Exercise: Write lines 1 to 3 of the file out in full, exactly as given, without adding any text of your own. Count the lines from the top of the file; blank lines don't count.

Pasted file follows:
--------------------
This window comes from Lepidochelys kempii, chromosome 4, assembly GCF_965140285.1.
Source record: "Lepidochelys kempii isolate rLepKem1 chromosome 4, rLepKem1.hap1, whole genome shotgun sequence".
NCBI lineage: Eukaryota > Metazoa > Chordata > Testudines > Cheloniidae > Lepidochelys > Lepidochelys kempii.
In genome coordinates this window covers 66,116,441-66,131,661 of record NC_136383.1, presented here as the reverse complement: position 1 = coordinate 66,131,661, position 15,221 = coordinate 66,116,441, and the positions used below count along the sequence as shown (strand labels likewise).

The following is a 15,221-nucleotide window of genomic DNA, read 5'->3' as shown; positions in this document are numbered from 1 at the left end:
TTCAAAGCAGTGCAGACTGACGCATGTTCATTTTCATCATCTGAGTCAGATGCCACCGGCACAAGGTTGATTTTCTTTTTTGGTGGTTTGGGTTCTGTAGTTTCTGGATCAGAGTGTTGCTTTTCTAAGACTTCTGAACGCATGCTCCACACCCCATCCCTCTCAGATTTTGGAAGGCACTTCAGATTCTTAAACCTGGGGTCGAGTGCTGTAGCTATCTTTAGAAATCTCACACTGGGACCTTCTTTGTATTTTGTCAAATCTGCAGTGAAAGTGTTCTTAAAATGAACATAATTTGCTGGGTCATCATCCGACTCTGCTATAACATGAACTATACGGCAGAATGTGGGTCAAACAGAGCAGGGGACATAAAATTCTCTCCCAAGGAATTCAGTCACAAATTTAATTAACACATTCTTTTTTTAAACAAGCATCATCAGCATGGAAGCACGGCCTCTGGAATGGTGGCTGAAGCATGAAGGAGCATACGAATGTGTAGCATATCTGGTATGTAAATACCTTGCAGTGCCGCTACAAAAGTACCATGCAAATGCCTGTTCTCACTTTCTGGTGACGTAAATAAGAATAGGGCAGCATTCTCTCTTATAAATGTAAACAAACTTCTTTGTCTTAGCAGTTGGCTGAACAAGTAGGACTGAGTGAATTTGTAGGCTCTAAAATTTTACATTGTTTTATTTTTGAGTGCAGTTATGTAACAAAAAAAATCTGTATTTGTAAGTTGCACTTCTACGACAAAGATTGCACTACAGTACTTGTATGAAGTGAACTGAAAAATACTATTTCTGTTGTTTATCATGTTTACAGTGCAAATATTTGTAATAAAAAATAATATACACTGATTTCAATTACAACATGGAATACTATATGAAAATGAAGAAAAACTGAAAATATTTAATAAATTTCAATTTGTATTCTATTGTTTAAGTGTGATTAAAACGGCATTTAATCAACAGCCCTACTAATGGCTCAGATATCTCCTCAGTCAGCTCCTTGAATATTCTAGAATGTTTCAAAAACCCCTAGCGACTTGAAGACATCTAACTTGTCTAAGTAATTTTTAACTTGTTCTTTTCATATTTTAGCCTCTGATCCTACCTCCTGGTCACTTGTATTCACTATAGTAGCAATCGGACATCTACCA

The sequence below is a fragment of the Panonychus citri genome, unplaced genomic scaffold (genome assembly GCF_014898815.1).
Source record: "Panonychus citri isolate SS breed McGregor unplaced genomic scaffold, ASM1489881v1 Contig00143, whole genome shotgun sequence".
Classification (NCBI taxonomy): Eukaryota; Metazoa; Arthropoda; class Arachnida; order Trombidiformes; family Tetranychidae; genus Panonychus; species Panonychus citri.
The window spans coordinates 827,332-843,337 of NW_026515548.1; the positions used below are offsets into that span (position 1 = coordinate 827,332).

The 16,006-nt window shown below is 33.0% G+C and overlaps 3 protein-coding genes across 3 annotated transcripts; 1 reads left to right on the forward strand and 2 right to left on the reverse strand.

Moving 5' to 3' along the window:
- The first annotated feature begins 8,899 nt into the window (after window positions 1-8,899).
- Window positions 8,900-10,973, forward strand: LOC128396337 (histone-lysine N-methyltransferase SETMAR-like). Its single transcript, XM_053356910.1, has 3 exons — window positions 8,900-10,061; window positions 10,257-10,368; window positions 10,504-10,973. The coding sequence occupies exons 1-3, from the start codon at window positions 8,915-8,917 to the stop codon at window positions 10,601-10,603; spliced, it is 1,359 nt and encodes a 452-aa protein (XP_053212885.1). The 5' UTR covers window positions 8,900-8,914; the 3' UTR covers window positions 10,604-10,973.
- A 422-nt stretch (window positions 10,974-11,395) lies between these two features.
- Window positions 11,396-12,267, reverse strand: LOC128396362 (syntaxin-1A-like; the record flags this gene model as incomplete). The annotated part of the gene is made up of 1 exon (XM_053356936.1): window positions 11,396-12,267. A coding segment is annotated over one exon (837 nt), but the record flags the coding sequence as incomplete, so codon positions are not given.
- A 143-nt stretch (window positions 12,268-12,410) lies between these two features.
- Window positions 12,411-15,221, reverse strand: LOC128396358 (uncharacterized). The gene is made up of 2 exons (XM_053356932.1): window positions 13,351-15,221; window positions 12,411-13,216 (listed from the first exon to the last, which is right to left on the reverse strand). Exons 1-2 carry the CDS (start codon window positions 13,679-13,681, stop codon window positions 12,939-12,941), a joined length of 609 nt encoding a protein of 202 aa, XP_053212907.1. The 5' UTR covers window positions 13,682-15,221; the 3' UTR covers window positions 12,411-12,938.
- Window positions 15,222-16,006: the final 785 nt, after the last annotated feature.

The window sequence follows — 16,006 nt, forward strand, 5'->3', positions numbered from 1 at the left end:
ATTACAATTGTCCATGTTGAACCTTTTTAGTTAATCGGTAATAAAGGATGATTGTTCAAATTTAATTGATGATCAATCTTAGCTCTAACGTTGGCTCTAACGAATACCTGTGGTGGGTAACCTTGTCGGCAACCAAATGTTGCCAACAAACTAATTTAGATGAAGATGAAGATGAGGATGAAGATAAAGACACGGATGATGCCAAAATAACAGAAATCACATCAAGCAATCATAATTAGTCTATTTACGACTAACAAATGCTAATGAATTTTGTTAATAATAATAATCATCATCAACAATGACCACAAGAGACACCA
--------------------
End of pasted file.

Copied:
This window comes from Lepidochelys kempii, chromosome 4, assembly GCF_965140285.1.
Source record: "Lepidochelys kempii isolate rLepKem1 chromosome 4, rLepKem1.hap1, whole genome shotgun sequence".
NCBI lineage: Eukaryota > Metazoa > Chordata > Testudines > Cheloniidae > Lepidochelys > Lepidochelys kempii.